Serving God in divine service

Four different ways to serve God—that is what the divine services on the first four Sundays of June are all about. And the fifth holy day of the month has to do with the service that God performs for some very specific people.

“Tend My sheep”—such was the mandate Jesus gave to Peter. So it was that the good shepherd entrusted His flock to the disciple. That is how the gospel of John describes the events.

The book of Acts, on the other hand, relates how Peter carried out this mandate: at the Apostles’ council in Jerusalem, he saw to the unity of the congregations by admonishing the Christians to concentrate on the essential.

This mandate—which has likewise been entrusted to the Chief Apostle—is known as the “Petrine office”: the duties pertaining to it, and the benefit it brings to the believers, is the content of the sermon on the first Sunday of June.

Like Mary …

Aspects of the church of Jesus Christ are still a focal point a week later, however, they are explored from a completely different perspective. This time, the focus is on a certain Miriam, better known today by the name of Mary, the mother of Jesus.

Her person is considered an example for all those who follow Jesus: Mary believed the message of the angel and thereby made her election sure. Nevertheless, she never thought of herself as being superior to others, but remained aware of her weakness. And she always remained connected with Jesus—even when things became very difficult for her.

Praising and singing …

With her song of praise, Mary is also an example for the fulfilment of the First Commandment, which is the focal point of the service on the third Sunday of June. “I am the Lord, Your God. […] You shall have no other gods before Me.” This is still just as valid today as it was the moment Moses received the Ten Commandments on Mount Sinai.

The First Commandment calls upon the believers to worship God. Which God? The one who reveals Himself in Jesus Christ, who is not only Creator, but also our constant companion and protector. On a collective level, this worship occurs primarily in the divine services, in the form of our communal service to God.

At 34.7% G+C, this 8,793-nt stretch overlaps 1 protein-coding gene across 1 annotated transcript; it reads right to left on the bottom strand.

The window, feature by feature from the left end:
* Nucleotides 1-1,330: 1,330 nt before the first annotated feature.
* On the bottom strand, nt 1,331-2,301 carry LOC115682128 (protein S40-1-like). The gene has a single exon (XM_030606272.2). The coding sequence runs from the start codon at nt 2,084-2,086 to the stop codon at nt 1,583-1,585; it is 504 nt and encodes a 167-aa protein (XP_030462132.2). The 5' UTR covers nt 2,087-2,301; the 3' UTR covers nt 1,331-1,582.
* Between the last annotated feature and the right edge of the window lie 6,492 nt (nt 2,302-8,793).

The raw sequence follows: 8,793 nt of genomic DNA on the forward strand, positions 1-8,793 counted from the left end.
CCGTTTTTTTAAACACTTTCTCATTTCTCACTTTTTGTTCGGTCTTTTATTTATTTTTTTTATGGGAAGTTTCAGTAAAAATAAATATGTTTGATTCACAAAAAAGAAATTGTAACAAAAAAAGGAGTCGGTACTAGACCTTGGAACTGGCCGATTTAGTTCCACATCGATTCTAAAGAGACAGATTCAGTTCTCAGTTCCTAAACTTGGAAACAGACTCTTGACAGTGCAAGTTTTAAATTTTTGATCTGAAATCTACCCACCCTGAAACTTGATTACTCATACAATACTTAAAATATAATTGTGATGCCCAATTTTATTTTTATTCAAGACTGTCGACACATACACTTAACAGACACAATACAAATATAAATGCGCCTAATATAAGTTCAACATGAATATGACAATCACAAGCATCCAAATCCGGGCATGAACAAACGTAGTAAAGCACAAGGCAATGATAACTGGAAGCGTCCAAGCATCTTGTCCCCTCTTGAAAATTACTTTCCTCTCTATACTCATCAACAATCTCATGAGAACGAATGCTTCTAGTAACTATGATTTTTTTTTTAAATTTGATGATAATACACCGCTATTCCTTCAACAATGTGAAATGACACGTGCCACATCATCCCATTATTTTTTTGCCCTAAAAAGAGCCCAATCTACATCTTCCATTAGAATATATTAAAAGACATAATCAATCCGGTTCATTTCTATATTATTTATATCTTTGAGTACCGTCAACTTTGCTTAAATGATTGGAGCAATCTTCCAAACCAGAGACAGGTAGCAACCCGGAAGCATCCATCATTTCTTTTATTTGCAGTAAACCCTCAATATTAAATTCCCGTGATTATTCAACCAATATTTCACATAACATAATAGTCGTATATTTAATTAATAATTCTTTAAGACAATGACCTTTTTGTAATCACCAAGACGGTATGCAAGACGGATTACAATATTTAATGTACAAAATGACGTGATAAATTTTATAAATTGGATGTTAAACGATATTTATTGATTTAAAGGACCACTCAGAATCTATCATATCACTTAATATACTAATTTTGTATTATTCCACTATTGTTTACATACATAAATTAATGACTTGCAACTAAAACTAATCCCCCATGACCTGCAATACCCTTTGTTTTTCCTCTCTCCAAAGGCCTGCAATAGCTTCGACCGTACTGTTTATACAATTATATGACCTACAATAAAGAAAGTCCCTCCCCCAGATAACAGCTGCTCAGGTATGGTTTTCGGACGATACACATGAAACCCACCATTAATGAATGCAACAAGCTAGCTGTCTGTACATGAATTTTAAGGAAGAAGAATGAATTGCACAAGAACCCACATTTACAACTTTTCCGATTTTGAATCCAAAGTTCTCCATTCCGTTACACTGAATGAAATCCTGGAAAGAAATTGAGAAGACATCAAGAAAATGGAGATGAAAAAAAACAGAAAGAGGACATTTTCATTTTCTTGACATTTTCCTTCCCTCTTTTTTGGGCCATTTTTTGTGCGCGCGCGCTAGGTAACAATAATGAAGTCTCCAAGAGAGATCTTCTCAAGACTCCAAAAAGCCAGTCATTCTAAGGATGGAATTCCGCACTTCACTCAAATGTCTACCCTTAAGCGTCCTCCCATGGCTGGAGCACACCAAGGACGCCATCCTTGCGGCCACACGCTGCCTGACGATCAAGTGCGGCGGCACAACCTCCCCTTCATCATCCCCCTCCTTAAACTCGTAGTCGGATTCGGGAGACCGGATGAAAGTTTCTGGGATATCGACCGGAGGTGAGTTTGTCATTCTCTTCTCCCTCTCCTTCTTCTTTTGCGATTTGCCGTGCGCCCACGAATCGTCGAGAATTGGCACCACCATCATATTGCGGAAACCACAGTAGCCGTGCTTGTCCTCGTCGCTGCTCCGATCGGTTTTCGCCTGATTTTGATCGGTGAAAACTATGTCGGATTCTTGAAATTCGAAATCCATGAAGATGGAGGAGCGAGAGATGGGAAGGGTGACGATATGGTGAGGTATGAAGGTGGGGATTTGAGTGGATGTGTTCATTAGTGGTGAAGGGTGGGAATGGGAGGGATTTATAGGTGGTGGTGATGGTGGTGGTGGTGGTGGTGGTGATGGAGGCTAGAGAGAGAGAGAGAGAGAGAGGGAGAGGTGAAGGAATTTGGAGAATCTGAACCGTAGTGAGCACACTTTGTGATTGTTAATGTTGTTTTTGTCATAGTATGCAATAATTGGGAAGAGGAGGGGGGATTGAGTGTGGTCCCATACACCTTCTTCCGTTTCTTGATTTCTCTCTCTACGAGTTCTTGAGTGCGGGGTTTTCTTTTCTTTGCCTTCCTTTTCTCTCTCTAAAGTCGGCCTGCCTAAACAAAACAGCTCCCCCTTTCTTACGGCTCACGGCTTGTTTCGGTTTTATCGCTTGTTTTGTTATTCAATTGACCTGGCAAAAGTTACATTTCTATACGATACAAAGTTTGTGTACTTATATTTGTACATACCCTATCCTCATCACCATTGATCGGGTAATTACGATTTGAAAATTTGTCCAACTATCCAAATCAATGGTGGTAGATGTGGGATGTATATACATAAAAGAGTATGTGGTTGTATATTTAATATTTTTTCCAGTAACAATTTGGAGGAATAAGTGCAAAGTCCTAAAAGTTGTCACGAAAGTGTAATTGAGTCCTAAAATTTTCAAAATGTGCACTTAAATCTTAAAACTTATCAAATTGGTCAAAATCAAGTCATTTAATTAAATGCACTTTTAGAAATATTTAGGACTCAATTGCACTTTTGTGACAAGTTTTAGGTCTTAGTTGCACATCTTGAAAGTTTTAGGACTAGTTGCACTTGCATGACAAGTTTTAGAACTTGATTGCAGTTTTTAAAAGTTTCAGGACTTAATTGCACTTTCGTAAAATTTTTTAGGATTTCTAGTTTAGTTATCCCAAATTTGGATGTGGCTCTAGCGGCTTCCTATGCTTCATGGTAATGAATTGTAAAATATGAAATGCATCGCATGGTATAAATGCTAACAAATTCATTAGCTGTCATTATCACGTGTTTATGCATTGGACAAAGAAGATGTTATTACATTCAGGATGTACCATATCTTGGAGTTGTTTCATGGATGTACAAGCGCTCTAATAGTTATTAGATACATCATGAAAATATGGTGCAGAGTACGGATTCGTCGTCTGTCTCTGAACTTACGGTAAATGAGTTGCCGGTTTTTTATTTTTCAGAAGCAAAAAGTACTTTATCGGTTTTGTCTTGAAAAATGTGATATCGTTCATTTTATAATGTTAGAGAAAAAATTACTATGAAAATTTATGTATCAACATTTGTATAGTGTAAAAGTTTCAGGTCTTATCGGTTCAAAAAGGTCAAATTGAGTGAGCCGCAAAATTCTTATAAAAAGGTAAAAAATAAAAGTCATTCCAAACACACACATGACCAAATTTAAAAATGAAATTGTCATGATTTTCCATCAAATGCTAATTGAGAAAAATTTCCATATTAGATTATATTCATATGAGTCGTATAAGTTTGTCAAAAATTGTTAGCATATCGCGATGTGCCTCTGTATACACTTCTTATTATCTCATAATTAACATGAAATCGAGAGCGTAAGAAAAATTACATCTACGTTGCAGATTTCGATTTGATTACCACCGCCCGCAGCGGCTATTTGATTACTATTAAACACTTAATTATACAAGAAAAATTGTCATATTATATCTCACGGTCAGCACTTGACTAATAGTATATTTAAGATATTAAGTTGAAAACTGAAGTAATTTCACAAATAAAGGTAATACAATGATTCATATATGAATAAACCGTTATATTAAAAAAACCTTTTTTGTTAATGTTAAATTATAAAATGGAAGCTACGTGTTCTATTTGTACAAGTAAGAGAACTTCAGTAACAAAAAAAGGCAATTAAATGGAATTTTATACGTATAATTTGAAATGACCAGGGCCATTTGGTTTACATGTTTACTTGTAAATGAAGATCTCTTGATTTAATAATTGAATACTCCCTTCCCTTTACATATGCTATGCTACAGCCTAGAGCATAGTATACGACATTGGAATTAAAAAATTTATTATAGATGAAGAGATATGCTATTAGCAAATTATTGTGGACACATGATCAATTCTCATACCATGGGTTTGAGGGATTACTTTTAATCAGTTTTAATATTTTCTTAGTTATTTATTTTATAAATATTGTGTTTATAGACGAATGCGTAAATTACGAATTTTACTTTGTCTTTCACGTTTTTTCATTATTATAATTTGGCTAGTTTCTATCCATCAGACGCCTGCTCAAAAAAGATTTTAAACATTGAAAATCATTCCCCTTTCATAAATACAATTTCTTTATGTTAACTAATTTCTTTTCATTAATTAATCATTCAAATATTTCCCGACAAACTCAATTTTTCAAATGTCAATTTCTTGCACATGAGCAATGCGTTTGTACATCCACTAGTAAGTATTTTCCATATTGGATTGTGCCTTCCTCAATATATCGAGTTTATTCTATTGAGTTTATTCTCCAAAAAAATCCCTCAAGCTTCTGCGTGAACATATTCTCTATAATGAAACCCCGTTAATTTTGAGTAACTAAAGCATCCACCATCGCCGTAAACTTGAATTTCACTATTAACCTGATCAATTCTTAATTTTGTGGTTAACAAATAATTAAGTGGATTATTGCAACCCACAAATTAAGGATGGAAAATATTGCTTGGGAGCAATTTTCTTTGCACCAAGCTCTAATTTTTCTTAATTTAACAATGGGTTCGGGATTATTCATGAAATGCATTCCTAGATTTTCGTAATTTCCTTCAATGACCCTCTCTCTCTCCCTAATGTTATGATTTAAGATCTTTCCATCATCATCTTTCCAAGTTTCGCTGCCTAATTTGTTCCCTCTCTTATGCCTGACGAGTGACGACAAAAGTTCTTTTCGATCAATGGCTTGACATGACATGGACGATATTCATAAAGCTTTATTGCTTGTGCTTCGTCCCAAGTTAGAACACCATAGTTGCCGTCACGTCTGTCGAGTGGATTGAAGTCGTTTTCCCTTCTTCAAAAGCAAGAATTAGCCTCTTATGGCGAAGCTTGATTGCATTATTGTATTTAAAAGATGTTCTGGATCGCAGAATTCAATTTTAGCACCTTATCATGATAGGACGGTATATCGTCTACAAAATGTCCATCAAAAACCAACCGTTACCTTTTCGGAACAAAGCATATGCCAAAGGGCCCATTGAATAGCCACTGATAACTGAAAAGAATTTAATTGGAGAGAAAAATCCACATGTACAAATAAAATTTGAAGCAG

Every Sunday ….

And this already brings us to the fourth Sunday service, which features yet another of the Ten Commandments: “Remember the Sabbath day, to keep it holy.” Israel was to sanctify the day of rest because it was on the seventh day of creation that God rested and sanctified the day. Christians apply this commandment to the Sunday, the day of Christ’s resurrection.

The Sabbath day can be kept holy by praising, worshipping, and glorifying God, partaking in fellowship with God and with one another, commemorating the resurrection and the sacrifice of Jesus, and interceding with God on behalf of our neighbour. Or, to express it more concisely—as our Chief Apostle puts it: “The best way to keep the Sabbath day holy is for us to participate in the divine service.”

Here as in the beyond

Jesus Christ performed the greatest service of all upon mankind: He died and resurrected, and thereby paved the way to eternal fellowship with God. And this not only applies to the living, according to 1 Thessalonians 4: 14: “For if we believe that Jesus died and rose again, even so God will bring with Him those who sleep in Jesus.”

This makes it clear to New Apostolic Christians that anyone who believes in Christ and receives the sacraments follows in the same course of events that the Man Jesus experienced. He was the first to live through the resurrection. This applies to more than merely the immortality of the soul, but rather has its effect on the person as a whole—body, soul, and spirit alike. But this is the content of the fifth Sunday of June, which prepares the way for the divine service for the departed on the first weekend of July.

Photo: BackgroundWorld -

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Andreas Rother
Divine service